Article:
Understanding The Flu

There are few common illnesses that will knock you around as much as the flu does. The flu may come with a whole host of unpleasant symptoms such as: chills, fever, runny/blocked nose, sore throat, vomiting, diarrhea, fatigue, cough, aches and pains. We’re often left wishing for it to be over as quickly as possible. The flu will affect people differently and its duration will vary depending on individual health factors.   

Influenza is a respiratory virus which is highly contagious and transmissible. Seasonal epidemics are generally caused by strains of influenza A and B. Spread from person to person occurs through droplets that become airborne once an infected person coughs or sneezes. Exposure to saliva is another way that influenza is passed on by routine contact, for example, kissing or sharing eating utensils or food.

The Length of the Flu

The flu is an unpleasant but short-term illness in most healthy people as the immune system is able to fight it off. Typically, symptoms will appear from around one to four days after exposure, and may last anywhere from five to seven days before they resolve.

Your annual flu shot protects against a number of influenza A and B strains, and reduces your chance of developing serious flu symptoms. Some symptoms of the flu, such as fatigue and cough, may linger once the initial illness resolves.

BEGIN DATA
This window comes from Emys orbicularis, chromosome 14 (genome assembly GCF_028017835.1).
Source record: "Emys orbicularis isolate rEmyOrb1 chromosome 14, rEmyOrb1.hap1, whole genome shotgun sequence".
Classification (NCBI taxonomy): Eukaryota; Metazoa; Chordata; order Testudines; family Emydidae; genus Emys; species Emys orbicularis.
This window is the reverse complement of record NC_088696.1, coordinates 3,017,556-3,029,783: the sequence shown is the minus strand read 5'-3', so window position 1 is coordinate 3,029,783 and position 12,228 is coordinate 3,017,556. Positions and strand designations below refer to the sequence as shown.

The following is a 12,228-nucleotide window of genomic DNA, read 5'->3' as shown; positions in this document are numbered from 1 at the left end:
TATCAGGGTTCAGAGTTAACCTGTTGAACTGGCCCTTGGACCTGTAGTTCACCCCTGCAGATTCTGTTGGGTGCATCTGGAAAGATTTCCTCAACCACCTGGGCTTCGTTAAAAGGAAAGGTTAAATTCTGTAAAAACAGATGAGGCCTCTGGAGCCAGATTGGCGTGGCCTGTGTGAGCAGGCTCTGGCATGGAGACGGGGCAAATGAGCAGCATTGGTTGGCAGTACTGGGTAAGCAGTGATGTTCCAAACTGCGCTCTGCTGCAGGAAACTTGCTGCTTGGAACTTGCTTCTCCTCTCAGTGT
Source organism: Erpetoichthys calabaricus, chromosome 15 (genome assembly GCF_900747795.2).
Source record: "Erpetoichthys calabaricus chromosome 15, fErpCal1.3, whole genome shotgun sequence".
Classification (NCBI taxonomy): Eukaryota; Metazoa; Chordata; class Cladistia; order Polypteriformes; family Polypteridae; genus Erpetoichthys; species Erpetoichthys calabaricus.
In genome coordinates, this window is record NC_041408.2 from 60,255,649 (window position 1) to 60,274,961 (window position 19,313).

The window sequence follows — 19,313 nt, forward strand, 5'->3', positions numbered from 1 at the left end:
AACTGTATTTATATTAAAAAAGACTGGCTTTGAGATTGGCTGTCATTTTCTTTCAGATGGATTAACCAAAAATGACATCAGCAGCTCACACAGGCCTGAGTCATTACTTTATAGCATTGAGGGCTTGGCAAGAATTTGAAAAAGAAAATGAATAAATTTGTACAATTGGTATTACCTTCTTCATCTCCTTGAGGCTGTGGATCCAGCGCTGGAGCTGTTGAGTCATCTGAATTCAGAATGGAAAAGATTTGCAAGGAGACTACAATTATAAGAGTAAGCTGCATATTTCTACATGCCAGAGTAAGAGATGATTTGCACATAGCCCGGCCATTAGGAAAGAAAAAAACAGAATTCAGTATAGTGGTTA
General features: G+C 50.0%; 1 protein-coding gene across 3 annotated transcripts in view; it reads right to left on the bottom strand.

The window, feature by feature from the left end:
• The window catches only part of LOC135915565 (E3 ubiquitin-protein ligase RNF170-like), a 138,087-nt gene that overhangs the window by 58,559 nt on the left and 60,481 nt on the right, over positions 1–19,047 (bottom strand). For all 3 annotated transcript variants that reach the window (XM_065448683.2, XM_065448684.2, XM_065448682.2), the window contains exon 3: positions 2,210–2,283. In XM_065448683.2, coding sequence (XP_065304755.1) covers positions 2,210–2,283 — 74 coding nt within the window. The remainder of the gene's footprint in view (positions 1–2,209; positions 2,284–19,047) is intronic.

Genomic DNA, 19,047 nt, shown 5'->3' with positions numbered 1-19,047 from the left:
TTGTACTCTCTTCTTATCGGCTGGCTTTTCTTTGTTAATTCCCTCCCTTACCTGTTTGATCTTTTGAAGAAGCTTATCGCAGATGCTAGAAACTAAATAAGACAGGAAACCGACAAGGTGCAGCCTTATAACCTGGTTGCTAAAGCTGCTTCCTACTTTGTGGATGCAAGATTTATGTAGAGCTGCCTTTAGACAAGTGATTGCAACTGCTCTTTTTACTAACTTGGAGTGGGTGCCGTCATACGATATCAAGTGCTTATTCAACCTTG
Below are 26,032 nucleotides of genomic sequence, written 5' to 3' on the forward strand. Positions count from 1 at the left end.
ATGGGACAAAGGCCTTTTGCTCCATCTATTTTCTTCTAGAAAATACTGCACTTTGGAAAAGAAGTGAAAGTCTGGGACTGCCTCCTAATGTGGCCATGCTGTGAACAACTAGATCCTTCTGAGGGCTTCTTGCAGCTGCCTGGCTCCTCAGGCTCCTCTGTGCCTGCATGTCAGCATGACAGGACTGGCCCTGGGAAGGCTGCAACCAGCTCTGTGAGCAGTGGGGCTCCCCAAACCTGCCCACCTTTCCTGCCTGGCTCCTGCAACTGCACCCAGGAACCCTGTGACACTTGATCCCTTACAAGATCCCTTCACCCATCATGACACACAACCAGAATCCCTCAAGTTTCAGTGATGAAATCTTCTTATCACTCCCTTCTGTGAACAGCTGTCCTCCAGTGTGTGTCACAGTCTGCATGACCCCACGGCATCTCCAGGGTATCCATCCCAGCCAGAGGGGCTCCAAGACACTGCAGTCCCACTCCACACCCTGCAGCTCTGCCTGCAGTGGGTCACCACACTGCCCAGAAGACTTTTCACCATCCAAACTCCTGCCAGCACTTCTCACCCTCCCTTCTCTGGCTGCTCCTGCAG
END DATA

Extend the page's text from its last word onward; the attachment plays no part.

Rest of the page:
There are a few groups of people who may be at increased risk of complications from the flu. People in the groups listed below may have a compromised immune system leading to increased risk of complications such as pneumonia, sinus infections, fluid in the lungs and inflammation of the heart or brain:

  • Chronic illnesses (asthma, COPD, heart disease, HIV, diabetes)
  • Pregnancy
  • Body mass index of 40 or higher
  • Age 65 years or older
  • Young children

Treatment for the Flu

If you find yourself with the flu, it is important to make sure you rest and drink plenty of fluids. You may also take pain relievers as needed to reduce fever and relieve the aches and pains, such as:

  • Ibuprofen (Advil, Nurofen)
  • Paracetamol (Panadol)
  • Aspirin (Disprin, Aspro Clear)

If you are included in the high risk groups mentioned above and it is early on in the infection, your doctor may prescribe an antiviral drug to help reduce the duration of your flu symptoms.

Flu Prevention

Reducing your risk of contracting the influenza virus, and taking steps towards prevention is the best form of treatment. There are a few things you can do to take preventative action:

  • Receive your annual flu vaccine
  • Wash your hands with soap and water before you eat or touch your face
  • If you get flu symptoms, contact your doctor right away
  • If you smoke, consider quitting as smokers are more likely to get serious complications from the flu compared to non-smokers
  • If you do unfortunately get sick, the steps you have taken may help reduce the duration and severity of your symptoms.

Resources: Godman, H., 2022. How long does the flu last? – Harvard Health. [online] Harvard Health. Available at: <https://www.health.harvard.edu/staying-healthy/how-long-does-the-flu-last> [Accessed 16 May 2022].

Pro Medical SA, written by Emilee Bennett and reviewed by Dr Kristen Tee, GP

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